Origins and characteristics of the Reindeer
Reindeer is widespread in the northernmost regions of the northern hemisphere, from Siberia to Alaska. The most common habitat is the tundra, but often they go further south, for example to winter in the colder season, up to the large coniferous forests. It forms large flocks (often thousands of reindeer), particularly in the reproductive period (September-October).
It reaches a height of 110-130 cm at the withers and a weight of 180-250 kg in males. The trunk is elongated, with strong and well developed limbs. The coat is thick, usually gray-brown in color, and particularly long and abundant under the chin. The wide and wide hooves allow it to move on snowy ground. The horns, also present in females, are very long and branched, and are changed every year. Very fast animal, it can reach a speed of 70 Km per hour.
The reindeer reaches sexual maturity around the age of two. The gestation lasts about eight months, at the end of which usually only one baby is born. Typically domestic reindeer live around 18-21 years.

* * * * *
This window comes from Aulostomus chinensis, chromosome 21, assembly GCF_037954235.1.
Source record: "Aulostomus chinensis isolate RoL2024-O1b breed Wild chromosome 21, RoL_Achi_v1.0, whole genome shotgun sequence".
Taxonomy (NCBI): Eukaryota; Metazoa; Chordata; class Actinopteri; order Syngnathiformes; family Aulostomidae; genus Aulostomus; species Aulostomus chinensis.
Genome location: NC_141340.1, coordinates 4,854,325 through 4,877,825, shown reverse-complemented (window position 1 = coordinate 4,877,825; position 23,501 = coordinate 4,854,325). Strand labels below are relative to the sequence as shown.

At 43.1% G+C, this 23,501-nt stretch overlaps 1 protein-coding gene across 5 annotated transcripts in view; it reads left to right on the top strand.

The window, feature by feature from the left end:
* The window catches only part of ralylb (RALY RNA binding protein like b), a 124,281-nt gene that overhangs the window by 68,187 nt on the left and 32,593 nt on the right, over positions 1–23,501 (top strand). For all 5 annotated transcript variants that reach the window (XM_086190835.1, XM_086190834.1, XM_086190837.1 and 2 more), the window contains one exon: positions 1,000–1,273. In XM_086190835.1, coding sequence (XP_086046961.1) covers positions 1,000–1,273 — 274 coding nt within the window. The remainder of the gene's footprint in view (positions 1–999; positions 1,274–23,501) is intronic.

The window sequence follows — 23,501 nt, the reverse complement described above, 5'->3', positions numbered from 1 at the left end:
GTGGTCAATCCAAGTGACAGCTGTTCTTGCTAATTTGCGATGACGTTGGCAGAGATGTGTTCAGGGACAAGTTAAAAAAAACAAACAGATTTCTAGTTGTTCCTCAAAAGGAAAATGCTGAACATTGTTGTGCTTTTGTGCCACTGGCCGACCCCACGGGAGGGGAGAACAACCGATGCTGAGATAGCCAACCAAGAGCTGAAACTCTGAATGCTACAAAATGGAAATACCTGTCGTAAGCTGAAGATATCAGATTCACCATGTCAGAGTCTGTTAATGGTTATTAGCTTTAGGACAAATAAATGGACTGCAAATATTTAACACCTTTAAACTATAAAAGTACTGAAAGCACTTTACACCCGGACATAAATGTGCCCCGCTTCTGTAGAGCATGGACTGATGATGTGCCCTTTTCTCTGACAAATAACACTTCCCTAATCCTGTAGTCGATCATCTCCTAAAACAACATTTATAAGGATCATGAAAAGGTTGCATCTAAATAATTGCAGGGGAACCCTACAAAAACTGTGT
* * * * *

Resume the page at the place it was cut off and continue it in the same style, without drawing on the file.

Nine subspecies, and several domestic breeds (very often in these breeds there are white or piebald coats and in general a lesser development of the stages).
- R. tarandus platyrhynchus
- R. tarandus tarandus
- R. tarandus fennicus
- R. tarandus caribou (Caribou)
- R. tarandus pearyi
- R. tarandus groenlandicus
- R. tarandus granti
- R. tarandus eogroenlandicus
Reindeer farming is widespread mainly in Lapland (Finland). For local populations, reindeer is an important source of livelihood. In particular, it is used as a mount, as a pack animal and for the production of milk, meat and skin. Even the bones, suitably worked, were used to manufacture tools for daily use. The horns, and in particular the velvet that covers them, is used for medicinal use (especially in Asian countries).
Reindeer - Rangifer tarandus (photo Patrick Savinelli)